The North Carolina Health Literacy website serves as the information hub for health literacy resources and efforts at University of North Carolina at Chapel Hill, as well as throughout the state of North Carolina. Our work includes outreach to rural and underserved communities. We offer workshops and training for students, educators and health care workers on health literacy principles. We also provide information on strategies and tools to incorporate health literacy into practice in order to improve health outcomes.
NC Health Literacy was established by the Sheps Center for Health Services Research in 2007. Today, we are an integral part of the Health Sciences Library. The Health Sciences Library supports the work of the University to enhance the quality of life for all people in the State by connecting people everywhere with knowledge to improve health.
At Carolina, we are dedicated to help improve health outcomes by promoting health literacy awareness and skill development to both health care providers and consumers. On this page you will find information about health literacy activities that support our mission on campus and beyond.
The Health Literacy Data Map provides an interactive, searchable, national map of health literacy estimates for neighborhoods throughout the United States. The map was developed by Dr. Gang Fang and Dr. Stacy Bailey of UNC, Chapel Hill. Click anywhere on the map to get started.
In spring 2019 a team of four librarians at UNC’s Health Sciences Library (HSL) including Nandita Mani, Michelle Cawley, Terri Ottosen, and Megan Fratta, received an All of Us Community Engagement Project Award from the Network of the National Library of Medicine (NNLM) to conduct a health literacy outreach project to reach rural and underserved communities in North Carolina. The aims of the project were to:
Using data from the National Assessment of Adult Literacy, the team identified five libraries in areas of the state with low health literacy levels to partner with. We led two-part train-the-trainer sessions at five libraries. The first part of the training was designed to increase library staff capacity and knowledge around health literacy and consumer health information resources. We introduced two consumer health information resources: MedlinePlus.gov and NCHealthInfo.org, both of which are excellent starting points for health information searches. In part two, we introduced library staff to the “Engage for Health” program, which is intended to be presented to community members to encourage them to engage in conversation with their health care providers. It covers the importance of asking questions, includes a role play script to practice asking questions, and then introduces several trustworthy health information resources including MedlinePlus. This “program in a box” curriculum is available to download from NNLM’s website and includes a toolkit with presentation slides, speaker notes, role play exercises, pre-post evaluation forms, and promotional materials. Two of the libraries held at least one Engage for Health session prior to the COVID-19 pandemic.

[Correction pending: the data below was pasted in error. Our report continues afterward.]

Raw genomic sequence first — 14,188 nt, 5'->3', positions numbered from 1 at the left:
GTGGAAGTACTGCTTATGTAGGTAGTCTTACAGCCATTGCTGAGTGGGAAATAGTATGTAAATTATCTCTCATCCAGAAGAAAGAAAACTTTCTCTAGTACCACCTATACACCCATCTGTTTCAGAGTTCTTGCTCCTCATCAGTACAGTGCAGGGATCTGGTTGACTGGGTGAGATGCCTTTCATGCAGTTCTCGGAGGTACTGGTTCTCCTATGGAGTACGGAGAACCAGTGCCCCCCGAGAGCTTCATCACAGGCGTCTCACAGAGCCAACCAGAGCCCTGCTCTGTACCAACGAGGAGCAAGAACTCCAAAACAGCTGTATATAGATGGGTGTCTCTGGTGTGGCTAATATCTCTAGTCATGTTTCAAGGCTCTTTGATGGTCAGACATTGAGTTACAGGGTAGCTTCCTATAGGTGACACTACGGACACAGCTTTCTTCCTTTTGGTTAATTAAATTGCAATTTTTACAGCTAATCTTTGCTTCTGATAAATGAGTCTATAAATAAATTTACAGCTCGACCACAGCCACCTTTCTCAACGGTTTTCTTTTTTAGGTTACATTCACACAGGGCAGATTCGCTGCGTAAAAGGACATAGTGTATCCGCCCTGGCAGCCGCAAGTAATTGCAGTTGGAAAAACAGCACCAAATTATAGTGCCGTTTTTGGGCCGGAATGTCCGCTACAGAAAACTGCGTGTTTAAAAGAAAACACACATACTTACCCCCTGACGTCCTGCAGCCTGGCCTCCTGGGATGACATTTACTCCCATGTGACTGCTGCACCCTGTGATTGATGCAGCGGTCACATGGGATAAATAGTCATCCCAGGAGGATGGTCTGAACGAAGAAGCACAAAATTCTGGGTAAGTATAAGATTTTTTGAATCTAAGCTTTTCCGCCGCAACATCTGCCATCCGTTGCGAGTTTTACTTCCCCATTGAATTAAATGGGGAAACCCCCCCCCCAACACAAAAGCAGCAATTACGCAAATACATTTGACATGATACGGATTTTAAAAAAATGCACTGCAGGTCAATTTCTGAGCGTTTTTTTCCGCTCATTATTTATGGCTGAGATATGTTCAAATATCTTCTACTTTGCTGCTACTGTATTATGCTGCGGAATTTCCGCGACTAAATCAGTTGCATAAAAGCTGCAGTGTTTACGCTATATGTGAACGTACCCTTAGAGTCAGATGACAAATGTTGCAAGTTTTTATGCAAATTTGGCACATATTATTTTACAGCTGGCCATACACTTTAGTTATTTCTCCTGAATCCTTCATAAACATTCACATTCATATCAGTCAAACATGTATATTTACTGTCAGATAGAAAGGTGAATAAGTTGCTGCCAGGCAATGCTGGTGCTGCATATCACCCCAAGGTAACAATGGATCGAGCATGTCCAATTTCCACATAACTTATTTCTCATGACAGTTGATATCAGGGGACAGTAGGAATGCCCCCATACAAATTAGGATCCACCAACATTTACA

Through the 5 train-the-trainer sessions, we reached 57 public library staff from 12 public libraries throughout the state. The map provides a geographic representation of the communities that were reached through this grant project. In evaluations, participants commented that the training was informative and helpful, particularly when assisting people with health questions, but also useful for themselves, friends, and family.
The Impact Measurement and Visualization (IMV) team and librarians at the Health Sciences Library at the University of North Carolina at Chapel Hill (UNC) have partnered with NC Health Literacy to create these data visualizations representing publications by UNC-affiliated researchers on the topic of health literacy. These publications were collected by searching PubMed and Scopus bibliographic databases. The two data visualizations below present collaborations between UNC Schools and the health literacy topics examined within the publications.
Visualization represents collaborations within UNC, regarding the field of health literacy (last updated June, 2023).
Visualization represents the range of health literacy topics published by researchers at UNC. The topic words were selected from the Medical Subject Headings (MeSH) terms associated with each of the publications (last updated June, 2023).